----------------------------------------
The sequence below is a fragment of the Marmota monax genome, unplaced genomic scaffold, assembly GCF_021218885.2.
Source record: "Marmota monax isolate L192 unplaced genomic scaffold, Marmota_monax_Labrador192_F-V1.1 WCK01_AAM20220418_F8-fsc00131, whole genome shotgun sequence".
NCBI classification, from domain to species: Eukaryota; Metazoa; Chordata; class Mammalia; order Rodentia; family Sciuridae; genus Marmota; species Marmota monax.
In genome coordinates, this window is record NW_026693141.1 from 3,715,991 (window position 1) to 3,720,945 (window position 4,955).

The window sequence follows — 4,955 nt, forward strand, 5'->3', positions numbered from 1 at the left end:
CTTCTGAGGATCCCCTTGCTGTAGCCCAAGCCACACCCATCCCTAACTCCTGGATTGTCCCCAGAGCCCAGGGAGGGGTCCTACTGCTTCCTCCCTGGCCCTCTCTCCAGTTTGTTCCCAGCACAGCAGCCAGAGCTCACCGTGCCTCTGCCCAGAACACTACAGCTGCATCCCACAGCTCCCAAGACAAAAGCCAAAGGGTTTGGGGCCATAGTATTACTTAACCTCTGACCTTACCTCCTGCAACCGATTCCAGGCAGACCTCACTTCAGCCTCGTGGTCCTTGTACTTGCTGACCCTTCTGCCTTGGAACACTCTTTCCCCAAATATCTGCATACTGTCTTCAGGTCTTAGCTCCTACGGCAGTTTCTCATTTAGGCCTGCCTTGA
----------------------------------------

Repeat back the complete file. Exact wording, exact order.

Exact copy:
The sequence below is a fragment of the Marmota monax genome, unplaced genomic scaffold, assembly GCF_021218885.2.
Source record: "Marmota monax isolate L192 unplaced genomic scaffold, Marmota_monax_Labrador192_F-V1.1 WCK01_AAM20220418_F8-fsc00131, whole genome shotgun sequence".
NCBI classification, from domain to species: Eukaryota; Metazoa; Chordata; class Mammalia; order Rodentia; family Sciuridae; genus Marmota; species Marmota monax.
In genome coordinates, this window is record NW_026693141.1 from 3,715,991 (window position 1) to 3,720,945 (window position 4,955).

The window sequence follows — 4,955 nt, forward strand, 5'->3', positions numbered from 1 at the left end:
CTTCTGAGGATCCCCTTGCTGTAGCCCAAGCCACACCCATCCCTAACTCCTGGATTGTCCCCAGAGCCCAGGGAGGGGTCCTACTGCTTCCTCCCTGGCCCTCTCTCCAGTTTGTTCCCAGCACAGCAGCCAGAGCTCACCGTGCCTCTGCCCAGAACACTACAGCTGCATCCCACAGCTCCCAAGACAAAAGCCAAAGGGTTTGGGGCCATAGTATTACTTAACCTCTGACCTTACCTCCTGCAACCGATTCCAGGCAGACCTCACTTCAGCCTCGTGGTCCTTGTACTTGCTGACCCTTCTGCCTTGGAACACTCTTTCCCCAAATATCTGCATACTGTCTTCAGGTCTTAGCTCCTACGGCAGTTTCTCATTTAGGCCTGCCTTGA